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July 31, 2009

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They're having such a hard time arranging all those deck chairs.

Yes, we're all shocked, shocked that Republicons are corrupt lackeys to corporate-monopolies...

And some of them are even unfaithful to their wifes ;-)
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Are the blue dogs the Prussians that decided that Napoleon was right after all and attacked Wellington from the rear?

I'm somewhat bemused by the notion that somebody says they can't get a bill for restructuring a sixth of the entire economy done in a week, and it would be regarded as an obvious pretext. I mean, sure, it could be a pretext, but the only reason somebody COULD get a bill done in that time frame is that they really didn't care if they got it right.

Since the bill is only the starting point for negotiations and amendments, and since the process has really been going on for 60 years, yeah, I think we can assume that a delay of a week *until the august recess* is a stalling tactic. There's really no reason to continue to play dumb, BB. You are like the kid at the magic show who, even after the magician has dropped the pretense and shown how the mirror box works, insists that the woman was *too* cut in half.

aimai

1) If they get it wrong, Brett Bellmore, they can fix it later. These things are not written in stone, you know.

2) This particular agglomeration of healthcare redo ideas has been worked on for months, at least, among staffers and subject area experts. Healthcare redo policy in general has been worked on, in and out of government, for years.

3) More time, at this point, does not equal a better bill. More time equals more opportunity for more constituencies to lobby their representatives to neuter more and more parts of the bill, resulting in a law that's too compromised to be effective.

"If they get it wrong, Brett Bellmore, they can fix it later."

Oh, that attitude really fills me with confidence. Confidence that if we get a bill through Congress we are royally screwed, that is.

More and more I'm convinced the proponents of this 'reform' are more concerned with breaking the current system, than putting together something better. On the theory that, once there's nothing left anyone would want to defend, they'll have a free hand in crafting something new, of course. But still, breaking the current system.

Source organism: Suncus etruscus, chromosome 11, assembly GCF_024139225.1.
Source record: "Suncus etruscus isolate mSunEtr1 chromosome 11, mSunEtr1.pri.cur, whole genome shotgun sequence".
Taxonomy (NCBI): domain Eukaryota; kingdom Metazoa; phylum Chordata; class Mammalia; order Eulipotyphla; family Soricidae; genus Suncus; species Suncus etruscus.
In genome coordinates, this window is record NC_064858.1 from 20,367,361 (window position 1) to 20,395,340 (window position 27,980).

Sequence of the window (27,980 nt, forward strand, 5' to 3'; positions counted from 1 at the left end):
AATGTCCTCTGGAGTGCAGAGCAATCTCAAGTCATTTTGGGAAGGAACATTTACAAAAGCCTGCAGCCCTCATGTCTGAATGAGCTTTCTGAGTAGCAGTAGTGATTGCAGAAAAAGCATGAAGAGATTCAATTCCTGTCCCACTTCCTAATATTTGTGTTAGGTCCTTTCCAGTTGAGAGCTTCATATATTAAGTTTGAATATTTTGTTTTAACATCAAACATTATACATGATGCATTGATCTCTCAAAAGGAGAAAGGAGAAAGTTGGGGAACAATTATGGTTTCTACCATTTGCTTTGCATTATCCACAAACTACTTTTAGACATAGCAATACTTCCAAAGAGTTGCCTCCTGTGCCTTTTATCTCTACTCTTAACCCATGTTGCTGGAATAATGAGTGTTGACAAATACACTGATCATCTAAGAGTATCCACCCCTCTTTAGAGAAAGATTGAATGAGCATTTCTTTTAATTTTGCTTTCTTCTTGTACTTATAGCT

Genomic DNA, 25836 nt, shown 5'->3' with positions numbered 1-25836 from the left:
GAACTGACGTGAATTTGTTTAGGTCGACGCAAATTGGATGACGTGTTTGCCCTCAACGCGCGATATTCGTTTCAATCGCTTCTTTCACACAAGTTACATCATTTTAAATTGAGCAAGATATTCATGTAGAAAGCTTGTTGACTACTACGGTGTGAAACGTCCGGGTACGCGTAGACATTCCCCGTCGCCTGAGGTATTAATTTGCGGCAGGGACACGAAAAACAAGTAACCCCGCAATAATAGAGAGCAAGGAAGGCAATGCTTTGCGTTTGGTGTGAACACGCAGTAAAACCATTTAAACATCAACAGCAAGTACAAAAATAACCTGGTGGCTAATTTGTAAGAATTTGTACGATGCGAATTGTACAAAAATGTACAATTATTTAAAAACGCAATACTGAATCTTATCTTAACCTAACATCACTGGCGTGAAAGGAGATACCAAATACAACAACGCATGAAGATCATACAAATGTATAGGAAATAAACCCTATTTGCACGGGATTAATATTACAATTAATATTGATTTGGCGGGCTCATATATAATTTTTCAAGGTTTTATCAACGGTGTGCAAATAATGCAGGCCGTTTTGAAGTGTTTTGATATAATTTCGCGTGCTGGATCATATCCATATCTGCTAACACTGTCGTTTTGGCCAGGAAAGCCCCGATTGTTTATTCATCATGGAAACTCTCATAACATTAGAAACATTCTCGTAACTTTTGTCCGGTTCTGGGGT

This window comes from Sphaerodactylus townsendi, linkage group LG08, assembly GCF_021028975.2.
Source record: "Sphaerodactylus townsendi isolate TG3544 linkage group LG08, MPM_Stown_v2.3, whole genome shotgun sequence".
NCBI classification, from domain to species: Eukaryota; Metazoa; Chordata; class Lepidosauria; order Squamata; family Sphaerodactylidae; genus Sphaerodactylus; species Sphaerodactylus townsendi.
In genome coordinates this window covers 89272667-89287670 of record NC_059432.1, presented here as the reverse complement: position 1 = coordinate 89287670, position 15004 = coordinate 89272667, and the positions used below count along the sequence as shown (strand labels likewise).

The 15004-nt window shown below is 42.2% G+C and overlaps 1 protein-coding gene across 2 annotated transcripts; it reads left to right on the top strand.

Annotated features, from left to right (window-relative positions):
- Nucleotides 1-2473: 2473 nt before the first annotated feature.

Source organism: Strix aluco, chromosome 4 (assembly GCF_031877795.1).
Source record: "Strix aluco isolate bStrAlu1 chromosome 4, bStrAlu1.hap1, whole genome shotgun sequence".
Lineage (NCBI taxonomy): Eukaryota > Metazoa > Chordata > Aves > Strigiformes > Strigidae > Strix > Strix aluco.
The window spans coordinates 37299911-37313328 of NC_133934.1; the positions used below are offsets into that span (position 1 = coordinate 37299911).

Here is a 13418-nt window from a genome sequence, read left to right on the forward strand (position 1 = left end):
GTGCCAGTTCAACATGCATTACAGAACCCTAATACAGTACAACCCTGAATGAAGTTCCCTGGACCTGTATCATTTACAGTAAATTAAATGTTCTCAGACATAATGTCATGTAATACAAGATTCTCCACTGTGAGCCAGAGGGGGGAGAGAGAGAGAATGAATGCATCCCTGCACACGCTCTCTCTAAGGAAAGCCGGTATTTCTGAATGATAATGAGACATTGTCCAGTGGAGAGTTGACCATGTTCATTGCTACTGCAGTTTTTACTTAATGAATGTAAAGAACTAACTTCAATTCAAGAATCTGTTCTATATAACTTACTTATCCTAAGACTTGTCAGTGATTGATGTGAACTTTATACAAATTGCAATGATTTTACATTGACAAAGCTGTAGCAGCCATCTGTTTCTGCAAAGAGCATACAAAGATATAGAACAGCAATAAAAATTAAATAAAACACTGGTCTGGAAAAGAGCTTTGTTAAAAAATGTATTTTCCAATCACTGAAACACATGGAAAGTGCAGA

Actually, I am kind of surprised that it took so long for Brett or someone else to come up with that comment. The mere fact that Republican members of Congress have blatantly said that they want to delay and stall the process so that nothing will be passed is irrelevant to some people.

If I had any sense that any of the Republicans in Congress were actually doing anything in good faith, I could give acceptance to Bredtt's notion. There is, however, no evidence of that taking place, despite some of von's comments, and plenty of evidence that they don't know what the term "good faith" means.

Well, Brett, given that HR 3200 leaves most of the current system (group insurance available via employers) pretty much alone, redo proponents aren't doing such a swell job of breaking the current system.

That should provide you some relief.

Why the need to break something that's already broke Brett?

The mere fact that Republican members of Congress have blatantly said that they want to delay and stall the process so that nothing will be passed thus seriously damaging Obama is irrelevant to some people.

It's irrelevant to me, as much as it's irrelevant that a lot of Democrats want SOME form of health care 'reform' passed to bolster Obama.

Personally, I think he's doing a workman like job of damaging himself, doesn't need much help from Republicans. Good thing, too, as incompetent as they are.

You don't need the Republicans. Just saying...

Weirdly, I'm in the 78 percent of the country that wants the Democrats to fix health care so that *my* situation and that of my children is "bolstered." Obama's got nothing to do with it. We've wanted guaranteed health care since Truman and we weren't really planning on the role it would have in american politics all these years later.

aimai

Brett,